By John Kemp
LONDON Oct 26 Severe maintenance overruns at
Nexen's Buzzard oilfield have highlighted the need for
a better regime for disclosing price sensitive information about
oil output and problems in the North Sea.
Buzzard's delays have slashed output of the
benchmark-setting Forties crude stream in October - contributing
to a significant short-term rise in the price of crude and
refined products such as gasoline for customers across the EU.
The EU should set aside objections from the industry and use
the current review of the market abuse rules to mandate
disclosure, and ban trading on information about supply
disruptions, until the information has been disclosed to the
market as a whole.
Buzzard's maintenance was supposed to be completed by
October 10, according to verbal guidance issued to stakeholders.
But in its third quarter earnings release, issued on Thursday,
the company admitted the project had taken longer than expected
and the platform is only now being restarted, some 20 days or
"We are in the process of restarting the platform and expect
production to ramp up in the next week to 10 days," the company
Even now it has not explained the reasons for the overrun.
The earnings release blandly notes that "the scheduled
turnaround ... was completed with no significant issues
discovered, though it did take longer than expected."
Buzzard's problems have been a major contributory factor to
the chaos in the Forties loading programme. All 16 cargoes
scheduled to load in October have been deferred, one November
cargo has been cancelled and two more have been delayed.
Because Buzzard accounts for the lion's share of Forties
output, and Forties usually sets the price for the entire
Brent-Forties-Oseberg-Ekofisk (BFOE) benchmark, which is in turn
used to settle futures contracts, Buzzard's problems have had an
impact out of all proportion to the amount of production
Maintenance overruns helped push Brent for November delivery
up by $7 per barrel (6 percent) between October 3 and the
contract's expiry on October 16, pushing the premium for
November Brent to as much as $1.40 over the December contract
before expiry , and widening the gap with U.S. crude.
Yet the process for disclosing routine maintenance, overruns
and other production problems remains ad hoc and the lack of a
proper disclosure regime heightens the risk of insider dealing
and market abuse.
At present, like other commodity markets, the Brent market
benefits from a special and more generous regime on insider
trading under EU regulations.
For all other asset classes, the EU rules on insider dealing
and market abuse state: "inside information shall mean
information of a precise nature which has not been made public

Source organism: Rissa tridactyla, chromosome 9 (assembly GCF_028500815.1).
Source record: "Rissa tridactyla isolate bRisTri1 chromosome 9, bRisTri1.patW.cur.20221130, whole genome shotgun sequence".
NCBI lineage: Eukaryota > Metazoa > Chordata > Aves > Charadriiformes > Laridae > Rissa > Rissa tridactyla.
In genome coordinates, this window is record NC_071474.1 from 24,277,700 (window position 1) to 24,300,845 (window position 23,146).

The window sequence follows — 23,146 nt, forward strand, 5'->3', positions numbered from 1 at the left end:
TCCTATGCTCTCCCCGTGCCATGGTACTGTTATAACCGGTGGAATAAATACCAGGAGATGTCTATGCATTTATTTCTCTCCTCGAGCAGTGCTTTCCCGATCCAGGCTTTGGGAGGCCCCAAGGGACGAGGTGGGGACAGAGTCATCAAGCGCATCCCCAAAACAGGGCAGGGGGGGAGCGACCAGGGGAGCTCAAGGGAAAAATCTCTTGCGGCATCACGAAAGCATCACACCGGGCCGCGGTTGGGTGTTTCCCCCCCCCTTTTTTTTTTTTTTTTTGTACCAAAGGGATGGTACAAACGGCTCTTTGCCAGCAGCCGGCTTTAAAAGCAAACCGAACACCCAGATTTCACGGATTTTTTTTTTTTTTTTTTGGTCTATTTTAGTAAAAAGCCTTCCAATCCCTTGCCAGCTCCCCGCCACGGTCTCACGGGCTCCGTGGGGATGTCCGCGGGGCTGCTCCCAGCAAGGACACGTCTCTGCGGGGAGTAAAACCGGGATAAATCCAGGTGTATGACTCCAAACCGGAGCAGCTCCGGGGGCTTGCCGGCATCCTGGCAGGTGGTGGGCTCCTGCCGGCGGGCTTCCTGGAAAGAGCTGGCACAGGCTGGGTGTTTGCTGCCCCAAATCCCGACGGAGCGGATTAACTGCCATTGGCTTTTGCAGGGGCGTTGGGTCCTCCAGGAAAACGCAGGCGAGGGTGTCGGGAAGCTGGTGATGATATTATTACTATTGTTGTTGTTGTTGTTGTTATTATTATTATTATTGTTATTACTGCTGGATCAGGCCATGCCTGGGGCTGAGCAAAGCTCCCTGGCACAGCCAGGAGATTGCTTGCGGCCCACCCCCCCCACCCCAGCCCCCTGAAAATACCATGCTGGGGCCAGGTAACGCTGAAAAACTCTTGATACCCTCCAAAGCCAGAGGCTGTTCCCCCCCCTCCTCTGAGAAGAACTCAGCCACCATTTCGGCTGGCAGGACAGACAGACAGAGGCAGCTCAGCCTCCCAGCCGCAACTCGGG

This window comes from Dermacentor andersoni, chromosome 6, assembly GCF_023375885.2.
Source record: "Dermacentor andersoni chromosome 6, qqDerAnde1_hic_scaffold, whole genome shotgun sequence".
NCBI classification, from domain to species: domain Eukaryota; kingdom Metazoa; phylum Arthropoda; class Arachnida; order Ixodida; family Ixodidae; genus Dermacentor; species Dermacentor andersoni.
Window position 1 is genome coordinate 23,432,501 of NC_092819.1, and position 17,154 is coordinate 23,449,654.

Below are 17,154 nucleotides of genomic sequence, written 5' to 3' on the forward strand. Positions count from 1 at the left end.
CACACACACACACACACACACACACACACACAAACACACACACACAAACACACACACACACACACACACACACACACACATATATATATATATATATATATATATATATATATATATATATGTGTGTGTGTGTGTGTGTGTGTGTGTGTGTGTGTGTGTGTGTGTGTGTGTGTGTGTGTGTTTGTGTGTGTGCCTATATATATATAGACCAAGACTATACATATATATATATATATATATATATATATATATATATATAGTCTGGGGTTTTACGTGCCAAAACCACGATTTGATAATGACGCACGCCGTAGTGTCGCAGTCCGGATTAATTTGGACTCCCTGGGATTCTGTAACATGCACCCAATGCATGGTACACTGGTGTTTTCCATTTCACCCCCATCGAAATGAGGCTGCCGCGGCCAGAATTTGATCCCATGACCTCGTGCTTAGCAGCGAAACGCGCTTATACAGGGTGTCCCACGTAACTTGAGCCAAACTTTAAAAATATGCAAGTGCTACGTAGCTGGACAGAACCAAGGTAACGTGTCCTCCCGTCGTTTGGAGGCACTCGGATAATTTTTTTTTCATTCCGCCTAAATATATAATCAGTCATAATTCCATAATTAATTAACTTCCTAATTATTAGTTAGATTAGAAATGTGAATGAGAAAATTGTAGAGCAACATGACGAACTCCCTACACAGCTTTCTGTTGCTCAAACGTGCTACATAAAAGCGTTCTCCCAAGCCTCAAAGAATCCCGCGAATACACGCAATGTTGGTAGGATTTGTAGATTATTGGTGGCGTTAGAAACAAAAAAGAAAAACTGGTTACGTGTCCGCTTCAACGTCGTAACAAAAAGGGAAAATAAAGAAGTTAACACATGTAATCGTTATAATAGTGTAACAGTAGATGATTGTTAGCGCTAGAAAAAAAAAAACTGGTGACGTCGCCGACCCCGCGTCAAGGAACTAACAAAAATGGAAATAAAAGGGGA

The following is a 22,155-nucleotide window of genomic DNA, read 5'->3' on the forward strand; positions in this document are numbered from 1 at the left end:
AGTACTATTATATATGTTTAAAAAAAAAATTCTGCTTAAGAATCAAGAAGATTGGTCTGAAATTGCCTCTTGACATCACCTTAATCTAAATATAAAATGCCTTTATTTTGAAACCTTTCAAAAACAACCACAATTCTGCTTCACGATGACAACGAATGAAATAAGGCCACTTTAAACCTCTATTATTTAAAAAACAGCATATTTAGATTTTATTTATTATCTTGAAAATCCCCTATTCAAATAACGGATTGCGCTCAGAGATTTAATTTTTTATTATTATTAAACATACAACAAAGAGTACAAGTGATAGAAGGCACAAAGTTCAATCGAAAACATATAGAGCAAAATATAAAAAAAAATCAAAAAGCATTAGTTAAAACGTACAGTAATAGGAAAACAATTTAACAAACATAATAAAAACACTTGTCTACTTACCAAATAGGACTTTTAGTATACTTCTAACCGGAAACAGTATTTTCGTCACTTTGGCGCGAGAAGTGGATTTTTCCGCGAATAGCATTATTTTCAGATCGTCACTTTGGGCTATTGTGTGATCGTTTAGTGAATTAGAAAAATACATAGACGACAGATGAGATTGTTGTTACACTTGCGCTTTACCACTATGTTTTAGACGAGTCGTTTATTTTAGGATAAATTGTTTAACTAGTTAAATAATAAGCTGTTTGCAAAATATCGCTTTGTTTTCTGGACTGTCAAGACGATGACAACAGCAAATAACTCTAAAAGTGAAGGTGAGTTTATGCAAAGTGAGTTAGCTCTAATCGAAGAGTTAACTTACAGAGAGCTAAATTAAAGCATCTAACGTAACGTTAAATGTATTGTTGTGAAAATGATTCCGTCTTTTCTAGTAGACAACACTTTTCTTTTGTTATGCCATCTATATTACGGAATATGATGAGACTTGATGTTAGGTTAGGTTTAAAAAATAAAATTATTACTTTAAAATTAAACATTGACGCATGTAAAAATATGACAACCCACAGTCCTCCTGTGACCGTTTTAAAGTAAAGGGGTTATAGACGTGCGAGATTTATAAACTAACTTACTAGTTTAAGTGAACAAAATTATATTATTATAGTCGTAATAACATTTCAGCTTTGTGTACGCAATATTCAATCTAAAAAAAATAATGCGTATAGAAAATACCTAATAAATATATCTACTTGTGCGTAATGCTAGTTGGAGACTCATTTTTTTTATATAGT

... which if it were made public would be likely to have a
significant effect on the prices of those financial instruments
or on the price of related derivative financial instruments"
(Article 1.1 Market Abuse Directive 2003/6/EC).
"In relation to derivatives on commodities" however, the
rules apply only to information "which users of markets on which
such derivatives are traded would expect to receive in
accordance with accepted market practices" (Article 1.1
The special treatment for commodities was spelled out in
more detail in a follow-up directive in 2004.
For commodities, the definition of inside information is
restricted to information which is "(a) routinely made available
to users of those markets; or (b) required to be disclosed in
accordance with legal or regulatory provisions, market rules,
contracts or customs on the underlying commodity market or
commodity derivatives market" (Article 4 Directive 2004/72/EC).
So under the special rules for commodities, information
which is not routinely made available or required to be
disclosed does not count as inside information - even if it
would be likely to have a significant effect on prices for the
physical commodity and derivatives based upon it.
Since information about production problems and delays is
not routinely disclosed or required to be disclosed, it does not
count as inside information.
Well-connected market participants can trade on such
information without worrying about whether such trading is
The special exemption for commodity markets is defended by
many in the oil industry. But it has already drawn critical
attention from regulators.
Reviewing the Market Abuse Directive in 2011, the European
Commission worried that "the lack of a clear and binding
definition of inside information in relation to commodity
markets may allow information asymmetries."
As a result, "investors in commodity derivatives may be less
protected than investors in derivatives of financial markets